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Saturday, May 27, 2017

George Enescu - Symphony No. 2; Chamber Symphony (Hannu Lintu)


Composer: George Enescu
  1. Symphony No. 2 in A major, Op. 17: I. Vivace, ma non troppo
  2. Symphony No. 2 in A major, Op. 17: II. Andante giusto
  3. Symphony No. 2 in A major, Op. 17: III. Un poco lento, marziale -
  4. Symphony No. 2 in A major, Op. 17: Allegro vivace, marziale
  5. Chamber Symphony, Op. 33: I. Molto moderato, un poco maestoso
  6. Chamber Symphony, Op. 33: II. Allegretto molto
  7. Chamber Symphony, Op. 33: III. Adagio -
  8. Chamber Symphony, Op. 33: Allegro molto moderato

Tampere Philharmonic Orchestra
Hannu Lintu, conductor

Date: 2012
Label: Ondine




Here’s an important, adventurous release. Enescu’s Second Symphony, composed around 1912-14, received only a single performance during the composer’s lifetime. Lasting nearly an hour, it’s enormously complex and horrendously difficult to play. The idiom, ostensibly, is Richard Strauss on steroids. Enescu’s scoring is relentlessly opulent, but what makes the piece so difficult on first hearing is a combination of contrapuntal busyness and the composer’s desire to keep all aspects of the music–rhythm, tonality, timbre, dynamics–in an almost constant state of flux. Consider the opening of the finale (sound sample below), ostensibly a march, but the music never quite settles down for any length of time until the last chord, some fifteen minutes later.

This doesn’t mean that the work isn’t worth hearing. Quite the contrary. Enescu was a genius, and his tendency to over-write, evident even in his simplest pieces such as the Romanian Rhapsodies, is simply one aspect of a mind so full of ideas (and so allergic to literal repetition) that his music practically always sounds as if bursting at the seams. So the symphony takes some getting used to. It is music for the true connoisseur, and while it has been recorded a few times previously, you’d be hard pressed to find a better performance than this one. Hannu Lintu and the Tampere Philharmonic cope with the music’s challenges confidently. Most importantly, they play the music with remarkable clarity while keeping it up to tempo. The abundance of incident never sounds merely fussy, and the main melodic thread never vanishes amidst the thickets of notes.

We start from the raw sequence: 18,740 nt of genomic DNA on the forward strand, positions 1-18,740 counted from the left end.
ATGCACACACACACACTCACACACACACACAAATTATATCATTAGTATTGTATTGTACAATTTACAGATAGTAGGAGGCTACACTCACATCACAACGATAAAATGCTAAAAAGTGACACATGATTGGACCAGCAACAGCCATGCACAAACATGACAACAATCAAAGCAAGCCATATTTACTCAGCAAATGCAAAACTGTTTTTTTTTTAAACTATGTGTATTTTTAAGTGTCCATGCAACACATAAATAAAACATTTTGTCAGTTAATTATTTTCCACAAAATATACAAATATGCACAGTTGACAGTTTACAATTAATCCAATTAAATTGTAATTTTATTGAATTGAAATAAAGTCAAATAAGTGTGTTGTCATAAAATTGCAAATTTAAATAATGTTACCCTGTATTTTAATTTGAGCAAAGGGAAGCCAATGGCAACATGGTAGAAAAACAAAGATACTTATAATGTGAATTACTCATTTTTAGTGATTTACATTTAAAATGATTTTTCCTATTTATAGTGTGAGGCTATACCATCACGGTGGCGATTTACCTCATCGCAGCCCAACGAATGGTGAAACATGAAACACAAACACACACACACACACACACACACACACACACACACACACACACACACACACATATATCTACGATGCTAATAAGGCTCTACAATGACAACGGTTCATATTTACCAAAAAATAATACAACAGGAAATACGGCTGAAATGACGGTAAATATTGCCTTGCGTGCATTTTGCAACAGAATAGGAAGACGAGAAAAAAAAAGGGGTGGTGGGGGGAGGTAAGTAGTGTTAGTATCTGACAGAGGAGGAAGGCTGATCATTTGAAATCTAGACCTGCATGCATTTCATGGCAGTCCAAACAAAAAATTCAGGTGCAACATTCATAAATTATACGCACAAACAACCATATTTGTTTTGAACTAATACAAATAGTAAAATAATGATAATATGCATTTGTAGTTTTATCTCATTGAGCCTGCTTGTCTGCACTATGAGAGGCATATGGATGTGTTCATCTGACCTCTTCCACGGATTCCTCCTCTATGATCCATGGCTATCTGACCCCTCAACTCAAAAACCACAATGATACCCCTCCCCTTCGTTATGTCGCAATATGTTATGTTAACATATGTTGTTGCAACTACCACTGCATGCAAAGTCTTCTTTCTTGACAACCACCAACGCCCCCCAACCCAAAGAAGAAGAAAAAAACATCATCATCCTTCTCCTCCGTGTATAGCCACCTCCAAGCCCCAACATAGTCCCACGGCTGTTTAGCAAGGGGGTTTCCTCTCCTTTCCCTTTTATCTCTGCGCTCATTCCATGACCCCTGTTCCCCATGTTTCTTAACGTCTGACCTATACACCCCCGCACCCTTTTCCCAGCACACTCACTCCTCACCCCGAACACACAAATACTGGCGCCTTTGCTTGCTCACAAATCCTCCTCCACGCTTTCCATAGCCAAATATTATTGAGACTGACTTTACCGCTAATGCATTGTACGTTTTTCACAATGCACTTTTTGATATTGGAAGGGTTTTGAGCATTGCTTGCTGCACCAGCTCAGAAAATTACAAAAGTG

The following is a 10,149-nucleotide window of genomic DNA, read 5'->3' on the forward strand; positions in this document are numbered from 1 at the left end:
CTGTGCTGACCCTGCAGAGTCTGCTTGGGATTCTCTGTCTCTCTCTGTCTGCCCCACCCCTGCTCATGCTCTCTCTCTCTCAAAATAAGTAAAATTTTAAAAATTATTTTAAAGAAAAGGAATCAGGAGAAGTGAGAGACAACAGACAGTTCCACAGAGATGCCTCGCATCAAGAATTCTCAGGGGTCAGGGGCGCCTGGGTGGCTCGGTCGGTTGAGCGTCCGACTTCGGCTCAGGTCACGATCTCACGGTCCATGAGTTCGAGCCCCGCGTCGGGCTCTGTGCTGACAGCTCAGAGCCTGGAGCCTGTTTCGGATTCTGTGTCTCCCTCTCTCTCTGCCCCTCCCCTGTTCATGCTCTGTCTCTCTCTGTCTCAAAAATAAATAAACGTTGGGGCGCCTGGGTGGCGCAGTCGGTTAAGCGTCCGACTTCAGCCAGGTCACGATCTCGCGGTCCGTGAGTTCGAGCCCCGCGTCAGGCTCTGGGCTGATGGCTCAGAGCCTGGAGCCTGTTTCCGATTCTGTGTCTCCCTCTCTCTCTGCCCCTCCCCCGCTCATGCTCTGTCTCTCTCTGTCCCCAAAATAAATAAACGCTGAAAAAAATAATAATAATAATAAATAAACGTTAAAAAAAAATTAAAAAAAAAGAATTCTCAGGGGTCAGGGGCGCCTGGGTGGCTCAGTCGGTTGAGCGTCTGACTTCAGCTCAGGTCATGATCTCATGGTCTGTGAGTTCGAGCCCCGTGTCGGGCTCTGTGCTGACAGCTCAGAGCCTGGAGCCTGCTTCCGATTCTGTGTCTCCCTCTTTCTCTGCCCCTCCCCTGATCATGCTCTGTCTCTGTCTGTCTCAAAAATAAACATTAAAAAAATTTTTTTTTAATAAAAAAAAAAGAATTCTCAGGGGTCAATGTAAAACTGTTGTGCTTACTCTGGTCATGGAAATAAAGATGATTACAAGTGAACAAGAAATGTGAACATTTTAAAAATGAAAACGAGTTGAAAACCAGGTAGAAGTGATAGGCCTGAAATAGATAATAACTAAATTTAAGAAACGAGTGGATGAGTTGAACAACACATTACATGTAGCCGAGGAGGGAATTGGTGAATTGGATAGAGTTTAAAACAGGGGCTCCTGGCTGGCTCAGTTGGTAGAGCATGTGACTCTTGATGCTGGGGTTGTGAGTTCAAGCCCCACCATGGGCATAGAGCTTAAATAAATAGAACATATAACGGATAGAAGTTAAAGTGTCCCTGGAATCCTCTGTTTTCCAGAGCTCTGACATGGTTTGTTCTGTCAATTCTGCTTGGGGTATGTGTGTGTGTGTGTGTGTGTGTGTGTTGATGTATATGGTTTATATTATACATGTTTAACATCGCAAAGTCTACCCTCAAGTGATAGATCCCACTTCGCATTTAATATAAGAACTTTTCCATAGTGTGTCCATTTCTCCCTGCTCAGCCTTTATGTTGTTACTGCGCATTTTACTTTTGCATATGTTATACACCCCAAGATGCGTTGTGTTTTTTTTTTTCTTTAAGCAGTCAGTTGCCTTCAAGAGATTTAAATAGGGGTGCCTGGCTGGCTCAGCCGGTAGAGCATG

The Chamber Symphony for 12 Instruments, a late work, couldn’t be more different. Now the melodic ideas are elusive, gnarly, almost atonal in spots, the argument highly compressed. Enescu’s love of counterpoint is still in evidence, but textures are lean, even austere. Taking only about fifteen minutes in total, the work is frankly strange, but it makes a valuable coupling in such a sympathetic performance. Ondine’s engineering is excellent in both symphonies. As I said, this isn’t music for casual listening, but it certainly belongs on the shelf of every serious collector.

-- David Hurwitz, ClassicsToday

More reviews:


George Enescu (19 August 1881 – 4 May 1955) was a Romanian composer, violinist, pianist, conductor, and teacher, regarded as one of the greatest composers of the 20th century and Romania's most important musician. He was the youngest student ever admitted to the Vienna Conservatory at the age of seven. Many of Enescu's works were influenced by Romanian folk music, his most popular compositions being the two Romanian Rhapsodies. He was also a noted violin teacher. Yehudi Menuhin, Christian Ferras, Ivry Gitlis, Arthur Grumiaux, Serge Blanc, Ida Haendel and Joan Field were among his pupils.


Hannu Lintu (born 13 October 1967, Rauma, Finland) is a Finnish conductor. Lintu studied piano and cello at the Turku Conservatory and at the Sibelius Academy, and studied conducting with Atso Almila, Jorma Panula and Eri Klas. He was chief conductor of the Turku Philharmonic Orchestra (1998-2001), Tampere Philharmonic Orchestra (2009-2013) and is currently chief conductor of the Finnish Radio Symphony Orchestra (since 2013). Lintu has conducted commercial recordings for such labels as Claves, Dacapo, Danacord, Hyperion, Naxos, and Ondine.


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